Child Health Connections | Eastern North Carolina Now | Program provides high-quality, diverse training in maternal and child health

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    Publisher's Note: This post appears here courtesy of ECU News Services. The author of this post is Ronnie Woodward.


From left, Kelli Russell, Alice Richman, Miranda Gavin and Kristin Black participate in a hula hoop challenge as part of an event with ECU's Maternal and Child Health Scholars, Training and Enrichment Program. (Photos by Cliff Hollis)


    East Carolina University students and professors used a couple of two-by-four wood pieces to connect to each other from platform to platform during a recent ropes course activity.

    The group eventually succeeded in its lighthearted challenge of flexibility, patience, creativity and connectors, but invaluable connections had been established by participants long before they converged at the ropes course at the ECU North Recreational Complex in October.

    The students and staff are part of the Maternal and Child Health Scholars, Training and Enrichment Program in the College of Health and Human Performance. The program, which aims to train a more diverse maternal and child health-related workforce, began earlier this year with a five-year, $774,639 Health Resources and Services Administration grant.

    "I was a freshman (last year) and was just looking at mentors in the public health field and reached out to (Dr. Alice Richman) to see if there was anything that would be cool for me and I told her a little bit about what I was interested in," sophomore Nepal native Simona Adhikari said. "She was my initial mentor and she reached out to me to apply for this program and said it was going to be great. That's how I kind of got introduced to it. I really like how ECU and HHP, in general, is very mentor driven. Even before our first seminar, we were able to meet a bunch of different mentors and faculty members within the college itself. That is already helping us build connections and foundations."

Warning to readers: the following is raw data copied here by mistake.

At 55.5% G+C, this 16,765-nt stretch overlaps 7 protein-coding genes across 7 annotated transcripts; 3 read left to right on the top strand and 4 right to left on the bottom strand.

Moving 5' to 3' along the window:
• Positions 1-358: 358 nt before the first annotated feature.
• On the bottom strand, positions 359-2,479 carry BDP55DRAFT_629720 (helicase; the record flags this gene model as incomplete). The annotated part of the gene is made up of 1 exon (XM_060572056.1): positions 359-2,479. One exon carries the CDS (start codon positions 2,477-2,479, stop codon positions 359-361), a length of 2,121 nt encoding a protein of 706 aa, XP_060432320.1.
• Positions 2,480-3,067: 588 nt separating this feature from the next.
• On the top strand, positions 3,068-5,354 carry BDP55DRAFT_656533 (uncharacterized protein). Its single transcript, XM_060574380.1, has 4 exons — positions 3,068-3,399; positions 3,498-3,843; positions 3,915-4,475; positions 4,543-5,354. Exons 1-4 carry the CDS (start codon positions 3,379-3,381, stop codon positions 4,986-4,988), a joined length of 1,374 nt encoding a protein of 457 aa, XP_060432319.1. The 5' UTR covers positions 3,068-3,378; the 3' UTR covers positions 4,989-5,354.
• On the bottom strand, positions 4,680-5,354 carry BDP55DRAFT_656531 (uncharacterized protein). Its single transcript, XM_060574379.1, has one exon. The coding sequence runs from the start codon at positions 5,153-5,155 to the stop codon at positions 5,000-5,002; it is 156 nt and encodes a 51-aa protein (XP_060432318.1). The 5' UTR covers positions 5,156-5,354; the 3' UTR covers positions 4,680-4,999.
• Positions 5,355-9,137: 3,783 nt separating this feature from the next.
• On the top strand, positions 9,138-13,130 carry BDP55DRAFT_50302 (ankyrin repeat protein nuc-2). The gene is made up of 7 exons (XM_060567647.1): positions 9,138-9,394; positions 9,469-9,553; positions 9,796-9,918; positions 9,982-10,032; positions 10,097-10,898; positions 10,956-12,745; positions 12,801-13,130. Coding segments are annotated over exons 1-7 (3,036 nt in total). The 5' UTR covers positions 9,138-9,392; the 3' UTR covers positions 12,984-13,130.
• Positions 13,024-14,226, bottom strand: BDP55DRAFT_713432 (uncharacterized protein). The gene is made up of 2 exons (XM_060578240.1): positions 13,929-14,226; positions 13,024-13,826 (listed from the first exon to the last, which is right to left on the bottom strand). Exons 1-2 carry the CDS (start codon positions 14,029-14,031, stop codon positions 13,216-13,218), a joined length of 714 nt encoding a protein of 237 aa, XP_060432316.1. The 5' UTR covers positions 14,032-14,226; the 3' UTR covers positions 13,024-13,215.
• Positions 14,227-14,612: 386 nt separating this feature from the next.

For Ja'Cory Brunson, a sophomore from Goldsboro, being a participant has personal meaning because he spent time in the neonatal intensive care unit at Vidant Medical Center with infant jaundice. He is the only male among the 12 students in the first cohort of the program that is slated to grow to 48 undergraduate students from rural and diverse backgrounds.

    "Maternal and child health slips under the radar a lot," Brunson said. "Many people don't think it's a main focus, but there are a lot of disparities and things that need to be addressed within maternal and child health. Just to have the positive mentors to work with us and guide us along the way to hopefully fulfill our dreams feels pretty good. ... Bringing awareness to jaundice or women with preeclampsia, anything that is maternal and child health related, that kind of motivated me."

    Drs. Essie Torres and Richman in the Department of Health Education and Promotion are the principal investigators for the grant. Dr. Kristin Black is the project manager.

    Richman described ECU, one of six schools to receive federal funding, as a perfect fit. Others included the University of California, Berkeley, the University of South Carolina and UNC Greensboro.

    "Given the critical health needs of MCH populations in eastern North Carolina and ECU's location, mission and student composition, ECU is perfectly positioned to engage in the training and diversification of the future maternal and child health workforce," Richman said. "The training program will prepare students for a successful trajectory into the MCH workforce and will help ensure high-quality, culturally and linguistically competent care to MCH populations in North Carolina and beyond."

    The grant's purpose is to inspire the interest of rural, underrepresented racial and ethnic diverse undergraduate students in maternal and child health-related public health, help them explore and envision career paths and serve as a training program to enhance the diversity of the next generation of maternal and child health-related health professionals.

    The students in the first cohort are Adhikari, Brunson, Ashley Zuniga, Faith Bell, Jenny Harris, Lanazja Alexander, Leslie Osorio Pascual, Lindsay McCoy, Megan Long, Miranda Gavin, Natalia Figueroa-Bernal and Shakira Jones.

    "Dr. Torres and I are so excited to receive this award and more importantly for what it means for our students, programs, college, university and community," Richman said. "We couldn't do this alone, however. This is an interdisciplinary program involving faculty, students and community organizations across disciplines to enhance the diversity of next generation of MCH-related health professionals."

    This semester, the students have bonded through various meetings and seminars as they also navigate their academic workload. Seventy-five percent of the first cohort is composed of minority students, and 42% are first-generation college students.

    As they balance academics and college life, and formulate plans for their futures, learning and training in maternal and child health undoubtedly has had an impact.

    "Kids just make me happy," Brunson said. "To be able to put a smile on their face, even if it's just saying 'hi' or 'good morning' or 'I like your hair,' it's little stuff like that that really brightens their day. That is kind of what geared me toward maternal and child health."
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